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Perspective | How can N.C. make postsecondary attainment the new standard?

Editor’s Note: The following piece is in response to the 2021 Dallas Herring lecture, sponsored by N.C. State University and the Belk Center for Community College Leadership and Research. Click here for more on the lecture from Gregory Haile, president of Broward College in Florida.

I applaud President Gregory Haile’s charge to all of us in the Dallas Herring Lecture when he said, “We need to make it impossible for every resident, every child, and every adult, not to realize the opportunity for a postsecondary education.” Essentially, Haile is calling upon all of us to make earning a college credential, not a high school diploma, the new basic standard for all students to be ready to enter the workforce. That is bold.  And, in my view, he is correct.  A postsecondary credential of value should be the high school diploma for our generation.

It was about 100 years ago in our nation’s history that a high school diploma began to emerge as the standard of what everyone needed to enter the workforce and secure a job that would pay a living wage. In our modern era, a high school diploma just isn’t enough. We all know that the most likely path out of a life of poverty is through earning a postsecondary credential that has value in our current labor market. 

We also know that the folks in our community who need that credential the most are the very ones who are least likely to feel empowered to attend any kind of postsecondary institution. They are living in poverty. Often, they are students of color or students who speak English as their second language. In my part of the world in northwest North Carolina, they are mostly the generationally poor white students of rural Appalachia. What all these groups have in common is that most of their parents did not attend college and the students simply do not see themselves going to college either.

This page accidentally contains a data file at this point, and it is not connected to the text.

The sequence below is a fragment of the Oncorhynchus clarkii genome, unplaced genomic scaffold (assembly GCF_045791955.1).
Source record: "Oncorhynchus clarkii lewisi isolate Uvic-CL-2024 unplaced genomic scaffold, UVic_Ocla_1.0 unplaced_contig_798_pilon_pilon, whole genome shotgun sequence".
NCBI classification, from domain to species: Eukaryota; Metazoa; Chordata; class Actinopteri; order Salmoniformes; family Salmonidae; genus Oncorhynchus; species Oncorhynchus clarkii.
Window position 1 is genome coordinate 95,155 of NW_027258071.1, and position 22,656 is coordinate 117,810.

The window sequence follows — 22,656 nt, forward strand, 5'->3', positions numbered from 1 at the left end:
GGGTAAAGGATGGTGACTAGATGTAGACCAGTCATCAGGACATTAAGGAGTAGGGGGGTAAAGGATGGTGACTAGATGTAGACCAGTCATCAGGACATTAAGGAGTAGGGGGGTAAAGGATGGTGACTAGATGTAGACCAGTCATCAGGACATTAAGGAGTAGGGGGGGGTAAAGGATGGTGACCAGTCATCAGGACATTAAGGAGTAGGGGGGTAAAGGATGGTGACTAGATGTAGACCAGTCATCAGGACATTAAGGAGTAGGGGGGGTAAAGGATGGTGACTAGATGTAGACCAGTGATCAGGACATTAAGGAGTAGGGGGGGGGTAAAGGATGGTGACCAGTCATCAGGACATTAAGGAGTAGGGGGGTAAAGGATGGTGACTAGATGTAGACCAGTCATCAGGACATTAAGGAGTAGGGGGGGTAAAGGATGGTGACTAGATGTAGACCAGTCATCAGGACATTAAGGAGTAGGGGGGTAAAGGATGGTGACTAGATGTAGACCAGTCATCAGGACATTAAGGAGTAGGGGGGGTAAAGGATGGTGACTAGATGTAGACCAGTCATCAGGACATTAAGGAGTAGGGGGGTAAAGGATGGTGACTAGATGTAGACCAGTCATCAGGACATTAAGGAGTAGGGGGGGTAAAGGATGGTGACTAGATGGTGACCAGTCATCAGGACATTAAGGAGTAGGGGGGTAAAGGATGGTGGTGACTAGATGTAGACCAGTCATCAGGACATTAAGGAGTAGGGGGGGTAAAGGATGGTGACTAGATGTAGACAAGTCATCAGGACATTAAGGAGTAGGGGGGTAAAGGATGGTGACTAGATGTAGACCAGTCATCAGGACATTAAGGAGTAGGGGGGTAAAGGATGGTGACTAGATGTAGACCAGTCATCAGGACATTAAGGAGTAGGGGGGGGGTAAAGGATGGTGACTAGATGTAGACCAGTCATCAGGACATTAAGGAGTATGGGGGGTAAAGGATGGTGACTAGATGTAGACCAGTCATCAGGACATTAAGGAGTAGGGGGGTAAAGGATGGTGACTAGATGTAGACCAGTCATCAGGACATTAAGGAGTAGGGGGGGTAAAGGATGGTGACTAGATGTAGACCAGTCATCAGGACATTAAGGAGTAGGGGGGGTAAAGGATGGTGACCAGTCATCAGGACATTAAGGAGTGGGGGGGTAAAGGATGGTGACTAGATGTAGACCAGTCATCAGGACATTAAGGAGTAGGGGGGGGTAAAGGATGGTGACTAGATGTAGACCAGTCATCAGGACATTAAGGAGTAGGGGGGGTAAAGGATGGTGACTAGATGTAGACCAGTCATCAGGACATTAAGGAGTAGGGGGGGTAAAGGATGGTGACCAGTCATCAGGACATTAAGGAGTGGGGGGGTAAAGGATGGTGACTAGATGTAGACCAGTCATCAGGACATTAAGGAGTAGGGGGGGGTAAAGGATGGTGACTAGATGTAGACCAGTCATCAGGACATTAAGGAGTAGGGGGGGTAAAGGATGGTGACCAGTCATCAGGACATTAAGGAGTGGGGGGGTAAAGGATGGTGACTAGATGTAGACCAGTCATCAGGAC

Most of our colleges, if not all of them, are simply not doing a good enough job creating consistently clear connections between educational pathways and career opportunities for students. We need to make our value proposition much clearer to students. If you go through this 15-week information technology program, for example, you will earn the credential you need to enter this specific job at this specific company that pays this beginning annual salary. Our students need a stronger assurance that if they complete one of our programs, there will be tangible economic opportunities for them in the local labor market when they graduate. Can we give that assurance? For all of our programs? I will go out on a limb and say most of us cannot give that kind of assurance for all of our programs. What are we going to do about it?

At Wilkes Community College, we are trying to address the issue of economic mobility head on with several different initiatives. While we have not used the nomenclature that Haile uses around addressing physical, social, and financial proximity, we are implementing various initiatives that are allowing us to make progress on all three areas.